Several years ago I happened upon a drive-through cemetery lying in an evergreen forest along the Connecticut River. The grass looked like a freshly vacuumed verdant carpet, perfectly tailored to fit around the base of each soaring tree, not a pine needle out of place. The firs, unmoving and formidable, stood like palace soldiers overlooking and guarding the remnants of the dead.

I no longer believed that depositing human remains in a plot in the ground was a good idea. What was the point in using up precious natural resources for storing bones? Why store bones in the first place? Yet I was still drawn to beautiful, peaceful cemeteries. This one was unusually serene. And pretty. Whoever designed it had made it fit in with the natural landscape, not take away from Earth’s beauty. 

I spotted what appeared like a driveway around a particularly stately tree—like the half-circle drives in front of mansions with Bentleys and Porsches. The irresistible lure of the surrounding solitude pulled me in. I parked the car and turned off the engine. 

Kicking off my shoes first, I exited the car and walked barefoot across the grass to the perfect spot. There. Right there. I settled in and looked around. Not a living human materialized, not a breeze stirred, not a bird or insect emerged to reveal itself. Just me and the trees where the sun shone through the canopies and warmed up the clearing below. 

The grass felt good and I noticed the flash of orange polish on my toes popping against the greenery. Lost in thought, I reviewed my life. Why am I here? What made me stop? Why do some humans bury their dead and others not? What’s the point? All the money that gets dumped into funeral expenses. What a waste

Then it hit me. Graveyards are the photos of my past, the pictures of ancestors unseen. They’re the only tangible link I have to my Amish progenitors. We weren’t allowed to have cameras or have our pictures taken. I wanted to see photos of my aunts and uncles and grandparents. Of my past, my history, and my future. But there was no evidence of where I came from except the faceless genealogy books and oral accounts. Graveyards served as the pictures. Graveyards became the proof that my ancestors had actually existed.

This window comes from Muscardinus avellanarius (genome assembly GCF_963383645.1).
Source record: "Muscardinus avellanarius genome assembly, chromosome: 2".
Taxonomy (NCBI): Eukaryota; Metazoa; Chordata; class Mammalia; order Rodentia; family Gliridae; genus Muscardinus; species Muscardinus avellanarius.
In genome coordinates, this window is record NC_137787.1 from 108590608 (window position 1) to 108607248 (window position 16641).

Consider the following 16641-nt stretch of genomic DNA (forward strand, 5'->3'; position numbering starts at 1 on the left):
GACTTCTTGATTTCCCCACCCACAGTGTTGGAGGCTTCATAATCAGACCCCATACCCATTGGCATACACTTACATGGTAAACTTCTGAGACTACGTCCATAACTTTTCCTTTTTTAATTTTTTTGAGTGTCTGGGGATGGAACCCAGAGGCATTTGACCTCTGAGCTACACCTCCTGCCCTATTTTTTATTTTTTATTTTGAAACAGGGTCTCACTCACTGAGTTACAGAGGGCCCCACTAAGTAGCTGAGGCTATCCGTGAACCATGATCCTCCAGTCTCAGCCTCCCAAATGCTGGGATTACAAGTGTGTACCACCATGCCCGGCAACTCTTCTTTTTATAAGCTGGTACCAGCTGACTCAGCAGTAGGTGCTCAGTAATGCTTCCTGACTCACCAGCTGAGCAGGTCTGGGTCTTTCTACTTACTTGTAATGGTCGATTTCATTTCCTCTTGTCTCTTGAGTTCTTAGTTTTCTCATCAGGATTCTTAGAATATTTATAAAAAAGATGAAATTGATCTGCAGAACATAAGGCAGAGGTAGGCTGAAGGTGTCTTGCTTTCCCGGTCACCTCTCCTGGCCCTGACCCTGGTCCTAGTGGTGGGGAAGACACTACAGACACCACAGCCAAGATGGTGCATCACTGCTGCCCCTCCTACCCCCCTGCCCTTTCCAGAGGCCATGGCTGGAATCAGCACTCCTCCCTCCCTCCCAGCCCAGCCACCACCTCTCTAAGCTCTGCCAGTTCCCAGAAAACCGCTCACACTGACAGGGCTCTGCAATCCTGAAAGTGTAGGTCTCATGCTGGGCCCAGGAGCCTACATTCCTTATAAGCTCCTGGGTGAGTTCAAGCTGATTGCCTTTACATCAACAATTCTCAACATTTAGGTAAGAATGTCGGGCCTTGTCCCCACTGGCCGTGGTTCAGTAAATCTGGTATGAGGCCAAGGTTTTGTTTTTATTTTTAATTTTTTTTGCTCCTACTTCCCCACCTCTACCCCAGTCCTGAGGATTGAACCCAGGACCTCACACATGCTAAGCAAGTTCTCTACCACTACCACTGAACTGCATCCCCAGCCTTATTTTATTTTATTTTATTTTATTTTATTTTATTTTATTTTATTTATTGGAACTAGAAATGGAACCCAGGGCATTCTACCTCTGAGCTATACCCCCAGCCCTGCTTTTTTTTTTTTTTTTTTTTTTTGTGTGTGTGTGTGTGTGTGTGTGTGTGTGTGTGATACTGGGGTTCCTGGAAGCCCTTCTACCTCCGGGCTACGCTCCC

As a child, I felt a loss—deprived—because I couldn’t know what my grandparents looked like when they were young. Nor what I looked like when I was a baby. I felt undocumented, an unacknowledged citizen of a country foreign to me. 

Now I understand why I took so many photos of myself and of mundane events during my travels in the first ten years of post-escape life. I wanted a visual record of myself. I wanted proof that I existed. That, yes indeed, I had visited those places, done those things. That they weren’t just made-up stories or facts or details lost within the generations that passed down oral history.

I wanted my heirs and descendants to have a permanent fixed identity, not one that fell between the cracks of time. Here are the pictures of my trip to India, I’d say and walk them through my volumes of photo albums. Here is me on an elephant ride going up to a palace that was featured in the James Bond movie Octopussy. Here are the open-air courtyard-style huts with no interior doors, windows, and floors on the side of the mountain up the road to Dharamsala. Here is the poor Hindu woman who couldn’t speak English but offered me, an uninvited stranger who knocked on her door, a piece of bread when she didn’t have enough food for herself and her children. 

Here are the pictures of me on my first international trip, on the train in Germany. Here are the castles and countrysides I passed through and the moment that I felt a sense of déjà vu: I’d been there before, long ago. I hadn’t yet learned about rebirth, reincarnation, time travel, and parallel lives, so I didn’t understand the feeling. 

Here is what I did in the Persian Gulf, in the Caribbean, in Asia. Yes, this actually happened. This is the hotel I stayed at. This is the Arab who told me about Rumi and recited his poetry from memory to me. This is the first sugar cane and guinea pig I ate. This is the ninety-year-old shaman woman who couldn’t speak English who gave me a nasty-tasting concoction and said, “Drink this. It will open your eyes.” These were real stories that I’d tell my nieces and nephews and other descendants when I was old. The photographs were proof of life, my life.

A vehicle pulled up behind my car. An old man and a woman with short gray hair got out. She carried a bouquet of fresh flowers and he held her arm as they trekked across the grass. They stopped in front of a headstone in the center of the grounds. The woman dabbed her eyes with a tissue and the man hugged her.